# Why can't we have functional collision?

I have a set of extremely annoying problems with my 2D platformer, and they all come down to problems with Unity’s collision.

The first problem is that if I have a ground surface that is made up of multiple colliders, my player will randomly get stuck on the flat surface.
For example, I have a simple, flat surface, made up of several repeating tiles, and each of those tiles has its own collider. Mathematically, this is just a flat surface. But somehow, my character can get snagged walking across such a surface. It’s random, and some days it seems fine and other days it gets snagged like crazy.

What’s happening here is that the box collider around my character is detecting a collision between the side of its collider and the side of the ground’s collider. This should never happen, but it does. I’ll be walking across a flat surface, every tile using the exact same size for its collider and all at the exact same location in Y, and then suddenly I’m stopped like I just walked into a wall.

The forces me to restrict how I create my levels. I have to use one collider for an entire ground surface. I can’t have a flat surface that has any kind of special tile in center or at the edge, or else the player might snag on it. And I can’t simply have a collider as part of the same sprite I’m using for a tile, so I have to build my level’s visuals separate from my level’s collision, which makes it much more time consuming to make changes to a level.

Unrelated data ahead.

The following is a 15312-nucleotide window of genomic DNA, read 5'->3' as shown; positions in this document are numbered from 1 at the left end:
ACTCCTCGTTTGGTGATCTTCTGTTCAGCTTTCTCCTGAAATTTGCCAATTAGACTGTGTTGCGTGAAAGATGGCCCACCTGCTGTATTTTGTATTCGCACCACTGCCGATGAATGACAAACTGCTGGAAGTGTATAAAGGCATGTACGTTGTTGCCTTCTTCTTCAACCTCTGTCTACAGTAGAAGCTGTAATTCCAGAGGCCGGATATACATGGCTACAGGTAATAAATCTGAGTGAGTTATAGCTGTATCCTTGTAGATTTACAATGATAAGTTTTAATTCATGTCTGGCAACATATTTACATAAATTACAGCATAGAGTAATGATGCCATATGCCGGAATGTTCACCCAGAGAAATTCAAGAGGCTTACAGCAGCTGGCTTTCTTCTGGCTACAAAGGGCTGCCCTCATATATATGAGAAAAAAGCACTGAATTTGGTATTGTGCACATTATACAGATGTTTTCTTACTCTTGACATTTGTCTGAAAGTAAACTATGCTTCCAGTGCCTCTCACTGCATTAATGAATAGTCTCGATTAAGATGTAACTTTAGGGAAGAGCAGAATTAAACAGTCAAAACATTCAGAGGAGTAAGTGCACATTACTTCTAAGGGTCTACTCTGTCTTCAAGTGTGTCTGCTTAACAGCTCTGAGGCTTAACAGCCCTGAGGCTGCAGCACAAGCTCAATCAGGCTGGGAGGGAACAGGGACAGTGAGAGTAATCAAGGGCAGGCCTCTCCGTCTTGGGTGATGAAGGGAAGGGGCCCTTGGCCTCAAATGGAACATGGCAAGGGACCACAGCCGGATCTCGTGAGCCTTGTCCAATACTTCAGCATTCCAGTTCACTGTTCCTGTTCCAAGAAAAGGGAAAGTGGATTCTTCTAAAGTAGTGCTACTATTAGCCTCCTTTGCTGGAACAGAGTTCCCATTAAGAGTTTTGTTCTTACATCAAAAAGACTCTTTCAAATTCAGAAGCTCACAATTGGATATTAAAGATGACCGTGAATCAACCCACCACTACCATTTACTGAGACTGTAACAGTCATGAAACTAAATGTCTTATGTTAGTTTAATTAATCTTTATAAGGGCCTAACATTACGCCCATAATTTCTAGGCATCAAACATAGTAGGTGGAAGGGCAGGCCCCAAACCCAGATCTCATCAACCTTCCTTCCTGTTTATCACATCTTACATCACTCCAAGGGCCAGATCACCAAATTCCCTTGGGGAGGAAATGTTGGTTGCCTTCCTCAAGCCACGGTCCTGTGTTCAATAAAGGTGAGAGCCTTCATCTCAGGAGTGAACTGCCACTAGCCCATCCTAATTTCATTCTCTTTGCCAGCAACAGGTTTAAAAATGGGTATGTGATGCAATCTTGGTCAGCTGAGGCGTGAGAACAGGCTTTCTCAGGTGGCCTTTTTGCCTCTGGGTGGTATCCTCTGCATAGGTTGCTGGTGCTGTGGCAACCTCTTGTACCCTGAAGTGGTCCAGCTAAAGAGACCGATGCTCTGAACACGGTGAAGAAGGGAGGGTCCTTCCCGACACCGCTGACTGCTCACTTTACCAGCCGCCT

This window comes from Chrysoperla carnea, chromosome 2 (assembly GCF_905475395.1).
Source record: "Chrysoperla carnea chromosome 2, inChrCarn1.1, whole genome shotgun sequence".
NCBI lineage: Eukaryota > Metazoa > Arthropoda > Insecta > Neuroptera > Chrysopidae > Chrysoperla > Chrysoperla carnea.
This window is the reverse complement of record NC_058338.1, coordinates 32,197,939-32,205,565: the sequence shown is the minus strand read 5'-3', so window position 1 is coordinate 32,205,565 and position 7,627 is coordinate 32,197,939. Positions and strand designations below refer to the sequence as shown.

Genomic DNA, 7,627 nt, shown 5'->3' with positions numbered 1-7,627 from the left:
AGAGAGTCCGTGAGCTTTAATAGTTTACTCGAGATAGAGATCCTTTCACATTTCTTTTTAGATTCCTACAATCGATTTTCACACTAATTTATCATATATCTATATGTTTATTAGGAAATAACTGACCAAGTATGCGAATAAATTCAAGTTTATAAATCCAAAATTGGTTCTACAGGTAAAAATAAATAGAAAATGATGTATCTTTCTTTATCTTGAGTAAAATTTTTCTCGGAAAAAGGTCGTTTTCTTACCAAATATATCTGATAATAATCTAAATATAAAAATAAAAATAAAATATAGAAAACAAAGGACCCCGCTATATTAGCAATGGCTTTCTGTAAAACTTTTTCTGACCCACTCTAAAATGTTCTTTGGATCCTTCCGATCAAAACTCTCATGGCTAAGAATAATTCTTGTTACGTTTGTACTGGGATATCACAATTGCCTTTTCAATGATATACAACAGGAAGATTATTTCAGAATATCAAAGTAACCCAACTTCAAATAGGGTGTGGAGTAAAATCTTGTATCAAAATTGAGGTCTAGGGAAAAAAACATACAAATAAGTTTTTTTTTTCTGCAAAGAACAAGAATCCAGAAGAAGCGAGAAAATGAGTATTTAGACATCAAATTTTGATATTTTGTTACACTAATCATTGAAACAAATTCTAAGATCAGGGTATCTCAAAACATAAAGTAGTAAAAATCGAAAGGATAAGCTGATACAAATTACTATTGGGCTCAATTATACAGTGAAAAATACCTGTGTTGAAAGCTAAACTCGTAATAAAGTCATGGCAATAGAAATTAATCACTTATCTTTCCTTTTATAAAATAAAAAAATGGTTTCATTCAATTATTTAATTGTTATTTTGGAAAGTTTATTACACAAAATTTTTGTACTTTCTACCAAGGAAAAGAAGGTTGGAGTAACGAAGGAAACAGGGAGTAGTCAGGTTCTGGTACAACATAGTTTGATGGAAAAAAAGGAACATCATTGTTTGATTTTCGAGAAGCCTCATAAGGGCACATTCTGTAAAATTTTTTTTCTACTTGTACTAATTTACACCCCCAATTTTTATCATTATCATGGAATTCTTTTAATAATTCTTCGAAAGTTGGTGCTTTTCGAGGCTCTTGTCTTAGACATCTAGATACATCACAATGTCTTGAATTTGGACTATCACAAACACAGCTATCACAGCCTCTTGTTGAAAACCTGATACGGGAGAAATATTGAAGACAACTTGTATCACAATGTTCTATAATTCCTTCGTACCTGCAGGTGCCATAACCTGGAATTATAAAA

The only way to resolve this problem is to have a rounded-bottom collider for my character. But this is even more limiting, because then my character can’t stand on the edge of a platform, or else they will just slip off of the rounded bottom. And being able to stand on the edge of a platform is a pretty important facet of a platformer, or else you can’t have tricky jumps, and thus can’t have, well, platforming.

But this isn’t even the extend of Unity’s collision problems. Following the examples we are given, I added some empty objects to my character and use their transforms as points to check to see if there is ground underneath my character. To make sure I am checking the whole area that the player can stand on, I have one in the middle, and one on either edge. Thus I can tell if my character is grounded, even if they are only just barely on the edge of a platform.